The Lunge is a compound exercise (using more than 1 muscles group) however most importantly it’s a functional movement as we do it in every day life. Think about it, how do you pick up toys from the ground with one hand holding onto the toys sack? When you reach across the bed to grab something. Climbing up stairs even. You have one foot in front of the other, you drop a knee down under the hip and you keep your posture in the neutral position…..you are lunging. The beauty of a lunge is you can do them anywhere, anytime and don’t need weight or much space to perform meanwhile toning and shaping the lower body. Win-Win!
As a Personal Trainer and Les Mills instructor, I see many versions of what a lunge “should” look like. There are so many technique errors that can arise when doing an incorrect lunge. Technique errors mean risk of injury due to stress on joints and muscles therefore no longer becomes a functional movement but a hazard.
So…what is the right way to perform a lunge you ask?
Let’s look at what muscles you recruit so we know why we do a lunge.
Lunges are an easy and efficient exercise to help build strength in your quadriceps, glutes, hamstrings, calves, and core. Lunges are also great to help you improve your balance, increase your hip flexibility, develop better coordination, build muscle strength, improving spine health, enhancing your core stability and toning a good variety of muscle groups to provide balance in strength and muscle growth.
All four of the quadriceps muscles work together to extend the knee during the upward phase of the movement. The four muscles in the quadriceps group are: rectus femoris, vastus lateralis, vastus intermedius and the vastus medialis which adds most of the definition and mass to the inner legs.
The gluteus maximus is the primary muscle worked and is used extensively to extend the hips. The gluteus medius and minimus work to level and stabilise your hips throughout the movement.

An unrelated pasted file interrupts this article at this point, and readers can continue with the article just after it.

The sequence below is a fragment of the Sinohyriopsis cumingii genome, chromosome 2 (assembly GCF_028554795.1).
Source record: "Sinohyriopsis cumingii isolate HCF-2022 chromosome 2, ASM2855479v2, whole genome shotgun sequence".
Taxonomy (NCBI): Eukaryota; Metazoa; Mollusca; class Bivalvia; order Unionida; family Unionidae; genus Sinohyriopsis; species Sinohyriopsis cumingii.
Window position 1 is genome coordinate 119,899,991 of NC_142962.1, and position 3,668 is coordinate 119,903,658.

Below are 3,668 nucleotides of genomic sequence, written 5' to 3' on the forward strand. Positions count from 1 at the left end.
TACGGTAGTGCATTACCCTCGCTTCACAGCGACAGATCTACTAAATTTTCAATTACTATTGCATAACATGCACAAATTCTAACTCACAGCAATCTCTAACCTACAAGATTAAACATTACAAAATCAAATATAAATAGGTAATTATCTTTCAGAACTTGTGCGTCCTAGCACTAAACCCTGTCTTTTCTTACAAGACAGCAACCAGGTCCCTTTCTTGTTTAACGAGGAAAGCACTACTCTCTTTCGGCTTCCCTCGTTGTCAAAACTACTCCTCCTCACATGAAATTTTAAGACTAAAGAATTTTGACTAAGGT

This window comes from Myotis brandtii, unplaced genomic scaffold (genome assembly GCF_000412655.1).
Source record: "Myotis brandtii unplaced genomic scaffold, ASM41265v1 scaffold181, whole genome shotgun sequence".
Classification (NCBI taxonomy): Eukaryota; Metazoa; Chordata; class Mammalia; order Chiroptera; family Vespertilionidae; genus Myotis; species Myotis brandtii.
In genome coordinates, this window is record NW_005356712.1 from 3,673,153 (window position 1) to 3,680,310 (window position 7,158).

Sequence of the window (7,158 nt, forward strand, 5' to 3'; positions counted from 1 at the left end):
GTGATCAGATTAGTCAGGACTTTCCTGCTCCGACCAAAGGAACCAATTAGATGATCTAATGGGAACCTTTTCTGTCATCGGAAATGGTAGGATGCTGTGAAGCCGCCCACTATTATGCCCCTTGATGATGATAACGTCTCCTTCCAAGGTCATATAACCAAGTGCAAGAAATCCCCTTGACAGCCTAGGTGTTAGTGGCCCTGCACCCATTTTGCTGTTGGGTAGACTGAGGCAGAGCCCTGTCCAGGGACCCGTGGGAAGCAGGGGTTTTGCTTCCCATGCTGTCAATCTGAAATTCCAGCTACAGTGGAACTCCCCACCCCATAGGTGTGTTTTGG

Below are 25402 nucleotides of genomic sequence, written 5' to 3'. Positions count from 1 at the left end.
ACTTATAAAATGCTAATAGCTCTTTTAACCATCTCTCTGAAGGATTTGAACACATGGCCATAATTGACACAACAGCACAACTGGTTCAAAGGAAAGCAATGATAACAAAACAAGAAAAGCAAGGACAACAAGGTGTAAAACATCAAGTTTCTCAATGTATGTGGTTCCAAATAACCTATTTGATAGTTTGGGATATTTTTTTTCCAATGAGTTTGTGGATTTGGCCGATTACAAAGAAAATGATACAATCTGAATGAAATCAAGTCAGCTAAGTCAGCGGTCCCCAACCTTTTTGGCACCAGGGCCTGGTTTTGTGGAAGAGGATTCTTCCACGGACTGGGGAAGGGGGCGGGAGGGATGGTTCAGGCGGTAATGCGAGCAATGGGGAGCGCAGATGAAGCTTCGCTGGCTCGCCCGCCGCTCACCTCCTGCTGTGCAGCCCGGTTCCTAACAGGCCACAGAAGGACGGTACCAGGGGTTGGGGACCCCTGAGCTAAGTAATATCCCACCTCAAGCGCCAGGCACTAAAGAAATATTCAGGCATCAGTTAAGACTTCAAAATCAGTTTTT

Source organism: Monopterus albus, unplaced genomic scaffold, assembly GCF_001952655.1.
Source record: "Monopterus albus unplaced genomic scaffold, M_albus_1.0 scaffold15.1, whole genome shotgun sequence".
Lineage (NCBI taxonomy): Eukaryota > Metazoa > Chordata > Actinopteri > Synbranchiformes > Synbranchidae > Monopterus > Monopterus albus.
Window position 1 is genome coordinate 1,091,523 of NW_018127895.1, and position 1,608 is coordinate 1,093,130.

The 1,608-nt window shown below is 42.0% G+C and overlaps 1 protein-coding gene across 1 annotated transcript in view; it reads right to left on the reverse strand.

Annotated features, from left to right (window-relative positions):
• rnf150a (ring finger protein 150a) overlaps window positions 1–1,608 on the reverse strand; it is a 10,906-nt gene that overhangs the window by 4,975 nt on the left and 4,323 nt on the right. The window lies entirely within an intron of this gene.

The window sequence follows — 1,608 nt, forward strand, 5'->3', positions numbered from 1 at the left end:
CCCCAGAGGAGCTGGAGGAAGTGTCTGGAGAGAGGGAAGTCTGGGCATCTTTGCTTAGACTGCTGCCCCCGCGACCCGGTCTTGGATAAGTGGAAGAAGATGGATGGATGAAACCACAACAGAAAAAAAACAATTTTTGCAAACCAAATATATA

Located at the back of the upper leg, they work to dynamically stabilise the knee joint during lunges and also aid the gluteus maximus with hip extension.
The gastrocnemeus and soleus muscles of the calf are both worked differently during lunges. The soleus is worked in the rear leg to plantar flex, or lift your heel off the ground. The gastrocnemeus is used to dynamically stabilise the knees throughout the exercise.
Although lunges are typically thought of as a lower body exercise, they recruit a couple of abdominal muscles as well. The transverse abdominis muscle, commonly known as the six-pack, is used to compress and support the abdominal wall during the lunge movement. The obliques, on the side, work hard to keep your torso upright and stable as you move your hips with each lunge step.
Place your 2 feet under the hips so they are at hip-width apart. Keeping this width, set one foot straight back, keeping it in-line with the hip and not behind the front-placed foot. This keeps the balance in your body.
The Stride between the feet should not be too close or too long. When the back knee drops towards the floor, it should float straight under the hip leaving both legs in a 90 degree angle. If your knee floats too forward, move your back foot a further back; if your knee hardly bends, move your back foot forward.
The Body is set in the middle of the 2 feet with the chest, neck and spine in its neutral position.
Think about moving up and down, as opposed to back and forward. If you lead with the front knee, the movement is back and front which puts strain and stress on that front knee…not good.
Floating the back knee down first, places the body smack-bang in between the 2 feet and the motion is up and down.